Family farms are the predominant form of agriculture and their role is being highlighted as 2014 has been designated by the UN as the ‘International Year of Family Farming’, writes Ray Ryan
The mixed enterprise Calvey family farm is located four miles from Westport, Co Mayo, in the townland of Knappabeg. It is situated on an elevated site with sweeping panoramic views of Clew Bay and Croagh Patrick.
Here, in this picturesque setting, husband and wife Martin and Maria Calvey, along with their children, Ciaran, 14, Conor, 13, and Aisling, 11, work together as a family on their suckler and sheep holding.
The workload on the farm is shared with everybody having a role to play in keeping the enterprises going and making them as sustainable as possible. There is, however, always time for local community activities, with all involved in Gaelic football, rugby, hurling, and athletics.
Martin remembers attending the last fair day held in Westport when he was 6, having walked cattle into town with his father Paddy.
He is an active member of both sheep and beef discussion groups, facilitated by Teagasc, and the family has also found the authority’s e-profit monitor an invaluable management tool.
Family farming, like that carried on by the Calveys, is the predominant form of agriculture both in developed and developing countries There are over 500 million such farms in the world.
Family farms are the foundations on which the EU’s Common Agricultural Policy was built, according to Agriculture and Rural Development Commissioner Dacian Ciolos.
“Over 95% of the farm holdings in the EU are family farms. With their diversity, they produce at the same time private and public goods.
“They ensure viable food production and also create employment. They preserve rural lifestyle and communities but also natural resources and biodiversity,” he said.
Family farms account for a major part of the 25 million people employed in the EU agriculture sector and are a key driver for growth and jobs.
Their role is now being highlighted worldwide because 2014 is designated by the United Nations as the ‘International Year of Family Farming’.
That designation was described by European Parliament member Mairead McGuinness, earlier this year, as a golden opportunity to reflect on its importance globally and in the EU.
Noting that 90% of labour on farms comes from the family, she said this reflects how important families are to the sustainability and survival of a key sector of the economy (agri-food).
“Family farming is not just an economic activity. It provides a unique structure in rural communities. These farming families are very often the drivers of community activity, community development, and community cohesion,” she said.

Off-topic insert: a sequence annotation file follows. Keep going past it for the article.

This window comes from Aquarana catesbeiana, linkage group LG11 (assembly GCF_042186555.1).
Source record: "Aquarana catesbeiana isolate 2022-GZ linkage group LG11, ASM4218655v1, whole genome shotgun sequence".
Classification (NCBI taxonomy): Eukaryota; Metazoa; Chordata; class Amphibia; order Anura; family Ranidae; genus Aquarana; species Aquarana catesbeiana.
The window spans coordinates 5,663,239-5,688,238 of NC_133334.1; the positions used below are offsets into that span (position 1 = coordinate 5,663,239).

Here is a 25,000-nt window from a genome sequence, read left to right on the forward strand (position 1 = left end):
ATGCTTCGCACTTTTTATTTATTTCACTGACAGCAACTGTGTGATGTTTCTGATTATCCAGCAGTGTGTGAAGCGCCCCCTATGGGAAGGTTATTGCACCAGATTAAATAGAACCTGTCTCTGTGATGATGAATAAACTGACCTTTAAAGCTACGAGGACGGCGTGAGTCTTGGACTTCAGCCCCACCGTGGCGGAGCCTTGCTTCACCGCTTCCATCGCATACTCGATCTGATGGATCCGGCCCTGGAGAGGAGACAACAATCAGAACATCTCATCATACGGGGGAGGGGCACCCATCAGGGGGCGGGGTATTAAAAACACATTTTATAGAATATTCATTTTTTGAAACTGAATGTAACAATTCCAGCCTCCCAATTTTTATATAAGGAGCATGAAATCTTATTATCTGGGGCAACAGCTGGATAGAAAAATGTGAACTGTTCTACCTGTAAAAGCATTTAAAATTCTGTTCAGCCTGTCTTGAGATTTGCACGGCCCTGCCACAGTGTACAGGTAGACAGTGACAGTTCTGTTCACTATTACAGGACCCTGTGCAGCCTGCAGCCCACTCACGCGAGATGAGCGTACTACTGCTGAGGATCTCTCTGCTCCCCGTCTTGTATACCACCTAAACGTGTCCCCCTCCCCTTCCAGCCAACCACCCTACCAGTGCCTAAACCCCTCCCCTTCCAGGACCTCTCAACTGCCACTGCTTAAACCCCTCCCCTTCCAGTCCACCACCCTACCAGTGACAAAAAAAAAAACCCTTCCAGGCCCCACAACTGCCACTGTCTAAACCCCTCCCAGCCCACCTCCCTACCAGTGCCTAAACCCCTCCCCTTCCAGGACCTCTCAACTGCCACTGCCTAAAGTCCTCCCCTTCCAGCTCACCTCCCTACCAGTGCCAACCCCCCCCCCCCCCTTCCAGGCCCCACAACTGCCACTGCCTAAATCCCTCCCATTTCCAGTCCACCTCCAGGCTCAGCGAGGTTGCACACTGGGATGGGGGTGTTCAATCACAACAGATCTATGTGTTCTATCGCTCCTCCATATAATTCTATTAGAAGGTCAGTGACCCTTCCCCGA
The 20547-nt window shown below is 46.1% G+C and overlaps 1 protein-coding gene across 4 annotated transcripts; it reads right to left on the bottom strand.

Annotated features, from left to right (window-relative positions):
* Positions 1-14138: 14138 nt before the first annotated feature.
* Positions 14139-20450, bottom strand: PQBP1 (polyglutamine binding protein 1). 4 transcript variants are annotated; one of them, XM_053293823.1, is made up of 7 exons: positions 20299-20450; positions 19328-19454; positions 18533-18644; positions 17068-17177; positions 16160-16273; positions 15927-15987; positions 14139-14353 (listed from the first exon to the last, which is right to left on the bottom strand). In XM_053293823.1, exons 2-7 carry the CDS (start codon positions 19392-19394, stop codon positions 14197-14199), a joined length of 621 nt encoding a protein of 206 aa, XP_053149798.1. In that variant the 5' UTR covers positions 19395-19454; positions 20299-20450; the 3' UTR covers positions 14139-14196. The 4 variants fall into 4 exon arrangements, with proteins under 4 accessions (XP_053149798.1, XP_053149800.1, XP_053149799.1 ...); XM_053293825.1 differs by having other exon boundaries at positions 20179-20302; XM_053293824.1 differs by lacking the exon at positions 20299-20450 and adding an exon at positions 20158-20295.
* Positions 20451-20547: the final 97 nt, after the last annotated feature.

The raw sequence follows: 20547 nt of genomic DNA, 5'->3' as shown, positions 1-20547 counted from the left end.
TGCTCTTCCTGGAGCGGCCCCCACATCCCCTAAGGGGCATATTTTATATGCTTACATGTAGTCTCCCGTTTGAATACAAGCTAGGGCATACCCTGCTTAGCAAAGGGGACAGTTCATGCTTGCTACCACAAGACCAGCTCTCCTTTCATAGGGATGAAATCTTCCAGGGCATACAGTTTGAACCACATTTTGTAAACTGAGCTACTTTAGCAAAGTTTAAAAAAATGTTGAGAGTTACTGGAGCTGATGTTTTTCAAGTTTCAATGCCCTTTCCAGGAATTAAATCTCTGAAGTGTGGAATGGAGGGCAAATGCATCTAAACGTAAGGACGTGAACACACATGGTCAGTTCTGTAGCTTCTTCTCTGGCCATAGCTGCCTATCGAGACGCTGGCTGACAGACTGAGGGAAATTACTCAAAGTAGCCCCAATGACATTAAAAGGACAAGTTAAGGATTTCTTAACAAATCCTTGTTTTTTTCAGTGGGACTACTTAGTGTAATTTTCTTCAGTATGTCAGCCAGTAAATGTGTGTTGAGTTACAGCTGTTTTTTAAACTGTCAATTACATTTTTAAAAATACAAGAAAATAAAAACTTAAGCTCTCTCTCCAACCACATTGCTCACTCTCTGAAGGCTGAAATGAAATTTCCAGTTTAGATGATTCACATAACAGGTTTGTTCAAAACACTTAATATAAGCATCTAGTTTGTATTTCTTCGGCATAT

“But sustaining the family farm model needs particular attention in an era of relentless pressure for lower priced food in supermarkets and demands for higher delivery in terms of environmental protection and climate actions.
“Family farming will only be sustained if young people see farming as an attractive career choice and where they feel that wider society respects their choice and continues to support their model of agriculture.”
Ms McGuinness said that thankfully there is a renewed awareness of and respect for those who through the seasons and the generations produce the food we eat. It would be impossible to replace the family farm structure with any other structure, she said. A living countryside with farms operated by families is essential for food production and the provision of environmental goods and services.
Given the critical role of the family farm in Ireland, Teagasc is holding a range of activities to mark the year.
It is producing for instance a series of online videos, featuring farming families in different parts of the country.
The Calveys are the first family featured and are portrayed going about their work on their farm including a segment “Taking the Bull to the Mart”.
Further videos, featuring farm families from around the country over the course of the year, will be launched over the coming months.
Teagasc director Professor Gerry Boyle said that family farms in Ireland are confronting a host of challenges and changes arising from globalisation of food supply chains, national and international policy developments and climate change.
“We need to understand how family farms have accommodated change in the past so as to best design supports for them into the future,” he said.
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